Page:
In Victorian times it was not unusual to dress up a recently deceased person , often children, and call a professional photographer for one last family photo. The propping and support to make this look even vaguely normal might just have a use in our Pandemic times, allowing participants to take a little nap during a zoom meeting.

Obviously I am not thinking about the meeting that I was involved with. That was as scintillating and fizzy as these things get.

However when I arrived yesterday at the car park, overlooking Plymouth Sound, I parked next to a man who was fast asleep in his car.I doubt very much that he had anticipated sitting in a car that was delightfully hot from bright sunlight. Dressed in a shirt and tie with jeans, he was slumped at an awkward angle which made me suspicious and slightly concerned. When I got close I could see his laptop open on his lap with an active , corporate looking Zoom meeting going on while he dozed. I left him to it. What he needed at that moment was the kind of props the Victorians had used. Something to make a dead, or asleep person, very much look like they are part of the action.

I did not take a crafty photo to illustrate this blog, that would just have been wrong, where as photographing dead children was entirely normal. Changing times… Different Pandemics.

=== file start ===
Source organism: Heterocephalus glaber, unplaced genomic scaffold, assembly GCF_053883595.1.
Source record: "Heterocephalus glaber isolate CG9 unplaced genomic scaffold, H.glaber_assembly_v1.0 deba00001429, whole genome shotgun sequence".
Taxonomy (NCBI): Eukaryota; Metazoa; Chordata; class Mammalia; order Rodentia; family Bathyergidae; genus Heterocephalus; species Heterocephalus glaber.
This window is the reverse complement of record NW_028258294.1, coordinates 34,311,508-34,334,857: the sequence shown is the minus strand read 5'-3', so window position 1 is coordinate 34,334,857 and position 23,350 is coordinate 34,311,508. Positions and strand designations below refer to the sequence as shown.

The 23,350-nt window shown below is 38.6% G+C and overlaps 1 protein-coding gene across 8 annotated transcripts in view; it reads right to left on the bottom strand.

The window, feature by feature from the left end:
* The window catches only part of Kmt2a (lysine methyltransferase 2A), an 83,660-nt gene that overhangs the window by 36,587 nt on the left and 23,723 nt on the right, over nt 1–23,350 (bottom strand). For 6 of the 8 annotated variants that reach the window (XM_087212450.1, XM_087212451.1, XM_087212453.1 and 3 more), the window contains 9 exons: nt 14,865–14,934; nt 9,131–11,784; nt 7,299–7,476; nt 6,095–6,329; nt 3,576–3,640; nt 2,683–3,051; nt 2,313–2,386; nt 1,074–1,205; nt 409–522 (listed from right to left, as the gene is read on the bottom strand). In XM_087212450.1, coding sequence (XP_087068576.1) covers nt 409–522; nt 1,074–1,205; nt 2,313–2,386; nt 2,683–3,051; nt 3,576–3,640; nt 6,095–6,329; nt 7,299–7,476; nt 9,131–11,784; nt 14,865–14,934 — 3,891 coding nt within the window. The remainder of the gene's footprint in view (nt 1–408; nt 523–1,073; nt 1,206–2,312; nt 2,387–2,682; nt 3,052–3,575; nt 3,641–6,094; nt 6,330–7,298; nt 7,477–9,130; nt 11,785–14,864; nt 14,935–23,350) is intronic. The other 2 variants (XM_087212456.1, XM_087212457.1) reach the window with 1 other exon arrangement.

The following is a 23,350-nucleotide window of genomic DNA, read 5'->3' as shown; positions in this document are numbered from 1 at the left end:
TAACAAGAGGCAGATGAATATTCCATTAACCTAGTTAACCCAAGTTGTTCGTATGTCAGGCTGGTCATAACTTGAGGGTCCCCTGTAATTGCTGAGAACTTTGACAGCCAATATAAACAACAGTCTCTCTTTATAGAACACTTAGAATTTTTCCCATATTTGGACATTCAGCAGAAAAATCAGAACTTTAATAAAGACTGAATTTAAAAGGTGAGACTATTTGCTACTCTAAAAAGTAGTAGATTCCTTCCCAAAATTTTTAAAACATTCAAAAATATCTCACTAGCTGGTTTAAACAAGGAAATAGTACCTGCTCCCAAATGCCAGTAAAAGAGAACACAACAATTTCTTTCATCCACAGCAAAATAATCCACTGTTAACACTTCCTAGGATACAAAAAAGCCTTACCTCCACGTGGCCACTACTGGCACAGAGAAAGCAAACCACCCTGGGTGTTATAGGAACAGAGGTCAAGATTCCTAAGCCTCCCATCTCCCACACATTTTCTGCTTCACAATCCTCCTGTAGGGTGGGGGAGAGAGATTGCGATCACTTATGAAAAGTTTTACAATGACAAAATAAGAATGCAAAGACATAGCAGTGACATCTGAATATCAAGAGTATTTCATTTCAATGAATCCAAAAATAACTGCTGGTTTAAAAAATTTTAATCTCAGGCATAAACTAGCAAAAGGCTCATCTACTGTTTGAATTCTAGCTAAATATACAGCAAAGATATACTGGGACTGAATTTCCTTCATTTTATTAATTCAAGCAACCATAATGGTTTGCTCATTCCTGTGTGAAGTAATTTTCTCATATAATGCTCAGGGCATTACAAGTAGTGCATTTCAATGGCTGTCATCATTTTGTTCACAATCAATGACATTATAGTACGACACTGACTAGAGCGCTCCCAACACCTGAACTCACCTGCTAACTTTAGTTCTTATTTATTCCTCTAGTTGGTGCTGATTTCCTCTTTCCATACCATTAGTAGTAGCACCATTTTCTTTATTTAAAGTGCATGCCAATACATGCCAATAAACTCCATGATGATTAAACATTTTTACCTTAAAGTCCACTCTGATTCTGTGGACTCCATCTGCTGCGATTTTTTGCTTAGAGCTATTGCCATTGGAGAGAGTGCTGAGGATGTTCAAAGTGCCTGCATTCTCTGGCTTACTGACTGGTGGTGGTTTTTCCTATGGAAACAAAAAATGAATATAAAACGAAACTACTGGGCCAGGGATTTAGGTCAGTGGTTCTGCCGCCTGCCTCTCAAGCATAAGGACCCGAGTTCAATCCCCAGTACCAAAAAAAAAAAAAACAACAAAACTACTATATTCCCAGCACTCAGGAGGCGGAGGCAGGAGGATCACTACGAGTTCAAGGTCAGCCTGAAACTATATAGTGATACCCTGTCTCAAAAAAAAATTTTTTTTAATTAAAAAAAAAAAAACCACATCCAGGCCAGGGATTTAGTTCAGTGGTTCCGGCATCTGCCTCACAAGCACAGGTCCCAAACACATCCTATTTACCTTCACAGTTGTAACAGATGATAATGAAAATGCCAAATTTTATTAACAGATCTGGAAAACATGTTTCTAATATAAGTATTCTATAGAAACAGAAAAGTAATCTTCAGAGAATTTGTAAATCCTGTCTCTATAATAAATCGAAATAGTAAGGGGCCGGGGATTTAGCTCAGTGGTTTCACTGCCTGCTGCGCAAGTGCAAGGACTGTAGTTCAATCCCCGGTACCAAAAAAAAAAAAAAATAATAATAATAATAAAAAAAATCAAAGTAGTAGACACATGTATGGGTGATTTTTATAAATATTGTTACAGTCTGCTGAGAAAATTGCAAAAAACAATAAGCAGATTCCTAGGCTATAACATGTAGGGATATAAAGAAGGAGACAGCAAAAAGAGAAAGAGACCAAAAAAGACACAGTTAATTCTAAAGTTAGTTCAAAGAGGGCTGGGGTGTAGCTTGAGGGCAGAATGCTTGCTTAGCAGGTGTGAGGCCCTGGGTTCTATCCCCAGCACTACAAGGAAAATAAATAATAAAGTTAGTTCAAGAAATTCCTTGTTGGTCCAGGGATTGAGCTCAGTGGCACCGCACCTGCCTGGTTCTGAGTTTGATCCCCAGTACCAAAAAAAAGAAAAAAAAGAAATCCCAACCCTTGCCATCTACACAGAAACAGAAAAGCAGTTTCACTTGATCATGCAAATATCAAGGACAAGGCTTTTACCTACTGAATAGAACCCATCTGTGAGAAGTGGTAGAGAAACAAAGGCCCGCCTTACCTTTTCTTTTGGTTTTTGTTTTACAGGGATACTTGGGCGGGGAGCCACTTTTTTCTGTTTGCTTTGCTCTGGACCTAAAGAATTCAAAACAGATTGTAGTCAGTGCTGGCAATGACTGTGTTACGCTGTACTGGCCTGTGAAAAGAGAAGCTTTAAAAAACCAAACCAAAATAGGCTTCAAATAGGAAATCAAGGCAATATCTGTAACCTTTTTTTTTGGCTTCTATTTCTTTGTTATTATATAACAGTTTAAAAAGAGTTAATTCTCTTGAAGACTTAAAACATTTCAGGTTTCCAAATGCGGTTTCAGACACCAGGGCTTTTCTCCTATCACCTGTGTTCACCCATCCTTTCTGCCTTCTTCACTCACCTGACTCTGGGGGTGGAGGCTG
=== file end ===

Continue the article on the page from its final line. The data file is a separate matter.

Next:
Pandemic Pondering #220

There is a significance to the number of this blog. Come inside and I will explain.

In 100 blogs time I will have been pondering the pandemic for roughly a year. I say roughly because some days there was more than one blog and sometimes a subject took a few days to complete so the same number was used until I was done.

At the time of Pandemic Pondering #1, I had no idea of what was ahead of me, or indeed the rest of the world. #1 was ahead of the government imposed Lockdown in Britain because I was displaying symptoms of a virus and decided to self isolate. I had been unwell for much of March but believed it just to be a regular virus gifted by a toddler. As we have learned more about Covid 19 I do wonder if @theoldmortuary had actually grabbed ourselves an early version.

At the time I was practicing daily blogging, ready for a course with The Gentle Author.

Here I am just over 2/3 of the way through a year still waiting to attend the course and the Pandemic still giving me plenty to ponder about.